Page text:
11 December 2000

The University of Queensland's TC Beirne School of Law is one of a handful of schools worldwide to receive a prestigious grant for courses exploring freedom.

Associate Professor Suri Ratnapala and tutorial assistant Vanita Karean received an Atlas Economic Research Foundation and John Templeton Foundation grant of US$20,000 ($36,000) to conduct a Templeton Seminar on Advanced Constitutional Law for final-year Bachelor of Laws (LLB), Juris Doctor (JD) and Master of Applied Law students in 2001.

Dr Ratnapala developed the elective course, also available to senior undergraduate and graduate students in non-legal disciplines, as part of his research for the Centre for the Legal and Economic Study of Institutions (CLESI).

"The course provides undergraduate and postgraduates with a deeper understanding of the ideas associated with constitutionalism-the ways these ideas are expressed in different models and the fundamental connections among constitutions, law, justice, human freedom and the moral and economic well-being of communities throughout the world," he said.

"There is a strong connection between the prevalence of constitutional government, human freedom and economic prosperity in the world. Students of the course will be equipped with the theoretical and methodological tools to examine this connection with their final task being to present major research papers focused on global case studies."

The two Foundations recently awarded US$350,000 to 33 academics at 15 schools as part of the International Freedom Project which assists university professors outside North America to develop semester-long interdisciplinary university courses exploring the idea of freedom.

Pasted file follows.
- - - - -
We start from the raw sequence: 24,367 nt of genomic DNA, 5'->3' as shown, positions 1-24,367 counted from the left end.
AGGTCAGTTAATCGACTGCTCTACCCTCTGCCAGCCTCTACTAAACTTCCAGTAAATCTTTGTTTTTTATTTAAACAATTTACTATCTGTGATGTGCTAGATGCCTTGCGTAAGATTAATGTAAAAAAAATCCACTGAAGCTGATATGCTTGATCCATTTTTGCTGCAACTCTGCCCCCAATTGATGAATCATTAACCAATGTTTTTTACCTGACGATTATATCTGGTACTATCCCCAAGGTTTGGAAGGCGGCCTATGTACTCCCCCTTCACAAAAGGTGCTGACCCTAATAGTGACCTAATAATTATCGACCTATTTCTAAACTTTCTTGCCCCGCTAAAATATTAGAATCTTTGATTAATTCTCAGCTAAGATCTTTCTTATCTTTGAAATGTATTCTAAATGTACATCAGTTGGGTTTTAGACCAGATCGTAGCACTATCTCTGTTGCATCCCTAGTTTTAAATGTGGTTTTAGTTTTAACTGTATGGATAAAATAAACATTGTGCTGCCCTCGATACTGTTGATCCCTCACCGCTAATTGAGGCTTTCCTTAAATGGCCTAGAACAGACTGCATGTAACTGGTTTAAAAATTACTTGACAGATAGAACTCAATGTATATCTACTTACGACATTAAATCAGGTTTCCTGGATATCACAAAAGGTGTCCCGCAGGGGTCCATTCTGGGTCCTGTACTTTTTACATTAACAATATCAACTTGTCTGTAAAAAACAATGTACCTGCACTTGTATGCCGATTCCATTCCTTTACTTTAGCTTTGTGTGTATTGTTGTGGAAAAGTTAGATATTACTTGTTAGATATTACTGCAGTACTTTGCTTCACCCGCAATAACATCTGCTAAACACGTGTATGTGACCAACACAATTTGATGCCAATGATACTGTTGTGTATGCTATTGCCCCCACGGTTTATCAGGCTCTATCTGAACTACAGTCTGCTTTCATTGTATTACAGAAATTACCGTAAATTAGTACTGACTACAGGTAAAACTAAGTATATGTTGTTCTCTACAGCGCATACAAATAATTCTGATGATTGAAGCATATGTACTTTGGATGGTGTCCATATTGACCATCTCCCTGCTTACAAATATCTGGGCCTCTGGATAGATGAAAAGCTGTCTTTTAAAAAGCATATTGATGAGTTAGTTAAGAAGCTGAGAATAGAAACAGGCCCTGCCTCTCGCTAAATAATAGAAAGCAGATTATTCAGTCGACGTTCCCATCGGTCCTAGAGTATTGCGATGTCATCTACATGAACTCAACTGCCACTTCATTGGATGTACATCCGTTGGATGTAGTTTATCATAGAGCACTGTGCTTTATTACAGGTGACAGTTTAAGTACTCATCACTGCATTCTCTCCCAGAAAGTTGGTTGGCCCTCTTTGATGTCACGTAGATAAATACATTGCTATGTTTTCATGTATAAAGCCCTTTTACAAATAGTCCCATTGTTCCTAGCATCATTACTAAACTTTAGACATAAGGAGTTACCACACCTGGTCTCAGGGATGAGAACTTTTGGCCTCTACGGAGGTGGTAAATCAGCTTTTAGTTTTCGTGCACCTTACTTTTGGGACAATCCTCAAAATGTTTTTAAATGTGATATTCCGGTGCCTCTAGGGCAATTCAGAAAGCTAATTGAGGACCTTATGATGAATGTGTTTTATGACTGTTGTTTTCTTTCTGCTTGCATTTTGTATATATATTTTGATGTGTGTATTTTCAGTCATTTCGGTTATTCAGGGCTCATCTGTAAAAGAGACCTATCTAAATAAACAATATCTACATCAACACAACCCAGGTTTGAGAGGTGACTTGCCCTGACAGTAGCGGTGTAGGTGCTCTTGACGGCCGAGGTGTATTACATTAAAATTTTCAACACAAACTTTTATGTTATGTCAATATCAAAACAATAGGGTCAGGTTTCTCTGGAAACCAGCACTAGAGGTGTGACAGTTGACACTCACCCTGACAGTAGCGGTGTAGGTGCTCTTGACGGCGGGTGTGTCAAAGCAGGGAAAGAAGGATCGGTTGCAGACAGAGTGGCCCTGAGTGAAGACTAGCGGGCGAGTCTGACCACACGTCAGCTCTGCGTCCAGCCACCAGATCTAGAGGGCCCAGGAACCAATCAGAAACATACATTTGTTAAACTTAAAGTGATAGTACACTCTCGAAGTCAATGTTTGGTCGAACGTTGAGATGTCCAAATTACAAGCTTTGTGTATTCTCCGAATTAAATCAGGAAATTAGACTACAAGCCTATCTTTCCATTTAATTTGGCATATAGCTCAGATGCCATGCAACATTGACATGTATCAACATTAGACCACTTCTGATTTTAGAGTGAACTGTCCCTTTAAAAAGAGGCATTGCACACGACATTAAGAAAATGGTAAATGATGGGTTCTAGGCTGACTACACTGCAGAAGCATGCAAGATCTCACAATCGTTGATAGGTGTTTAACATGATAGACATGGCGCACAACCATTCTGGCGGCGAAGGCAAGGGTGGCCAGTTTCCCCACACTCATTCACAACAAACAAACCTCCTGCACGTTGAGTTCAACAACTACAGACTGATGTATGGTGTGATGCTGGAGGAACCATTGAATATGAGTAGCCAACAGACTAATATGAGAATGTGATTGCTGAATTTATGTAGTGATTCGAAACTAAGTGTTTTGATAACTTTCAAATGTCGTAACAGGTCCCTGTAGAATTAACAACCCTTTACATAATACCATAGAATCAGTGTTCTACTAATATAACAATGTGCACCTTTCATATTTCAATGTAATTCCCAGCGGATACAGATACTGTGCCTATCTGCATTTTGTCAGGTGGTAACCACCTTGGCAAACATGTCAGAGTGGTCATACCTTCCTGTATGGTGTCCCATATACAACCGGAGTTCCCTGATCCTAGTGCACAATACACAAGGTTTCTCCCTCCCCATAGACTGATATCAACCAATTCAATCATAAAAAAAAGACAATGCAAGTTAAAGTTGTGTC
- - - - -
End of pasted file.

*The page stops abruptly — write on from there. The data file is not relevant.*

The Project, an international higher education initiative of the John Templeton Foundation-encouraging the study of freedom and free, fair and open competition as a basic recipe for success in culture, politics and economic life-is administered by the Atlas Economic Research Foundation.

This Foundation works with think-tanks and individuals around the world to advance a vision of a society of free and responsible individuals based upon private property rights, limited government under the rule of law and market order.

The University of Queensland and the University of Asia and the Pacific in The Philippines were the only Asian-Pacific universities selected for the grants.

The courses were judged by a panel of international scholars "on the basis of uniqueness, innovation and interdisciplinarity; the expression of the complexity of freedom in the future of human goals and development; and the balance of political, economic and social theory with accessible data and quantified sources".

For more information, contact Associate Professor Suri Ratnapala (telephone 07 3365 2460) or Shirley Glaister at UQ Communications (telephone 07 3365 2339).